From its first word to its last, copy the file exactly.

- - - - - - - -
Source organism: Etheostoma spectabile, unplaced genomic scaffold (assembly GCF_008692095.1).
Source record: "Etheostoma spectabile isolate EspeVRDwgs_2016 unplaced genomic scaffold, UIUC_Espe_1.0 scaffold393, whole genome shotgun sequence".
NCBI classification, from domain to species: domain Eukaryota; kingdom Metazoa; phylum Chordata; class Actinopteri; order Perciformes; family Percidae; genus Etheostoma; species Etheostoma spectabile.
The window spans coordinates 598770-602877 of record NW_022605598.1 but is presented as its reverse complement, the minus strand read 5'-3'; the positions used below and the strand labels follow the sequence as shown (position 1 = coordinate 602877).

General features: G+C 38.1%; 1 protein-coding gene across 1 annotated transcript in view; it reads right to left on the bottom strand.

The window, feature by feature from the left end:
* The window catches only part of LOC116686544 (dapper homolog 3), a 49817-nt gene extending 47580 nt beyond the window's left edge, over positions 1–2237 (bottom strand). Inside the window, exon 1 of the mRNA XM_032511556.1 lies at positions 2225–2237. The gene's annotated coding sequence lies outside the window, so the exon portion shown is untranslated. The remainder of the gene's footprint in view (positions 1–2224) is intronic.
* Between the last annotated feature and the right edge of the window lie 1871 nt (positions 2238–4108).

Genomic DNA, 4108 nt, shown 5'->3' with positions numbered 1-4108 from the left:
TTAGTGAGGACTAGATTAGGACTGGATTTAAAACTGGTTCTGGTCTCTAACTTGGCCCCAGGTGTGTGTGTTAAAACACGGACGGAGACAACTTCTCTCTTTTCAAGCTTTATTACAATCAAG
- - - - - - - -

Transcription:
Source organism: Etheostoma spectabile, unplaced genomic scaffold (assembly GCF_008692095.1).
Source record: "Etheostoma spectabile isolate EspeVRDwgs_2016 unplaced genomic scaffold, UIUC_Espe_1.0 scaffold393, whole genome shotgun sequence".
NCBI classification, from domain to species: domain Eukaryota; kingdom Metazoa; phylum Chordata; class Actinopteri; order Perciformes; family Percidae; genus Etheostoma; species Etheostoma spectabile.
The window spans coordinates 598770-602877 of record NW_022605598.1 but is presented as its reverse complement, the minus strand read 5'-3'; the positions used below and the strand labels follow the sequence as shown (position 1 = coordinate 602877).

General features: G+C 38.1%; 1 protein-coding gene across 1 annotated transcript in view; it reads right to left on the bottom strand.

The window, feature by feature from the left end:
* The window catches only part of LOC116686544 (dapper homolog 3), a 49817-nt gene extending 47580 nt beyond the window's left edge, over positions 1–2237 (bottom strand). Inside the window, exon 1 of the mRNA XM_032511556.1 lies at positions 2225–2237. The gene's annotated coding sequence lies outside the window, so the exon portion shown is untranslated. The remainder of the gene's footprint in view (positions 1–2224) is intronic.
* Between the last annotated feature and the right edge of the window lie 1871 nt (positions 2238–4108).

Genomic DNA, 4108 nt, shown 5'->3' with positions numbered 1-4108 from the left:
TTAGTGAGGACTAGATTAGGACTGGATTTAAAACTGGTTCTGGTCTCTAACTTGGCCCCAGGTGTGTGTGTTAAAACACGGACGGAGACAACTTCTCTCTTTTCAAGCTTTATTACAATCAAG